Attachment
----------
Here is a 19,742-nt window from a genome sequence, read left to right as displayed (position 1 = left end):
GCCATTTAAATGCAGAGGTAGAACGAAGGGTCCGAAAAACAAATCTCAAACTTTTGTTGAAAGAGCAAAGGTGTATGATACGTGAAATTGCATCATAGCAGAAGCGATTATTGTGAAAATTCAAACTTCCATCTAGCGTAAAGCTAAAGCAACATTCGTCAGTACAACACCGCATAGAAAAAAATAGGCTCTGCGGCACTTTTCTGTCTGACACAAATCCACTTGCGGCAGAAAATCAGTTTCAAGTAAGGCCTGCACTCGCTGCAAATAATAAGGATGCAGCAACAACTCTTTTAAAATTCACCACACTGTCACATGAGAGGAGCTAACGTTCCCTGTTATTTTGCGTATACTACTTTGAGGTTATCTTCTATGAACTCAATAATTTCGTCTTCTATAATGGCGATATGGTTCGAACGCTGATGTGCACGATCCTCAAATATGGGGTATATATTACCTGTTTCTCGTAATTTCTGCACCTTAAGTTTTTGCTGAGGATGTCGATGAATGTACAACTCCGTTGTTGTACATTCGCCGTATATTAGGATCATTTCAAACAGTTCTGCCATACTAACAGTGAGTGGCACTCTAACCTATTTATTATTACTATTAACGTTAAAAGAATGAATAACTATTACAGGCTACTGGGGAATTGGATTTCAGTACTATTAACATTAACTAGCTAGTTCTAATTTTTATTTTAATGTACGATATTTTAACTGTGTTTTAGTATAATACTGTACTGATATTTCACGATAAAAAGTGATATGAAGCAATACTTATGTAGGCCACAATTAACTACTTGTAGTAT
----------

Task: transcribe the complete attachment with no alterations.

Here is a 19,742-nt window from a genome sequence, read left to right as displayed (position 1 = left end):
GCCATTTAAATGCAGAGGTAGAACGAAGGGTCCGAAAAACAAATCTCAAACTTTTGTTGAAAGAGCAAAGGTGTATGATACGTGAAATTGCATCATAGCAGAAGCGATTATTGTGAAAATTCAAACTTCCATCTAGCGTAAAGCTAAAGCAACATTCGTCAGTACAACACCGCATAGAAAAAAATAGGCTCTGCGGCACTTTTCTGTCTGACACAAATCCACTTGCGGCAGAAAATCAGTTTCAAGTAAGGCCTGCACTCGCTGCAAATAATAAGGATGCAGCAACAACTCTTTTAAAATTCACCACACTGTCACATGAGAGGAGCTAACGTTCCCTGTTATTTTGCGTATACTACTTTGAGGTTATCTTCTATGAACTCAATAATTTCGTCTTCTATAATGGCGATATGGTTCGAACGCTGATGTGCACGATCCTCAAATATGGGGTATATATTACCTGTTTCTCGTAATTTCTGCACCTTAAGTTTTTGCTGAGGATGTCGATGAATGTACAACTCCGTTGTTGTACATTCGCCGTATATTAGGATCATTTCAAACAGTTCTGCCATACTAACAGTGAGTGGCACTCTAACCTATTTATTATTACTATTAACGTTAAAAGAATGAATAACTATTACAGGCTACTGGGGAATTGGATTTCAGTACTATTAACATTAACTAGCTAGTTCTAATTTTTATTTTAATGTACGATATTTTAACTGTGTTTTAGTATAATACTGTACTGATATTTCACGATAAAAAGTGATATGAAGCAATACTTATGTAGGCCACAATTAACTACTTGTAGTAT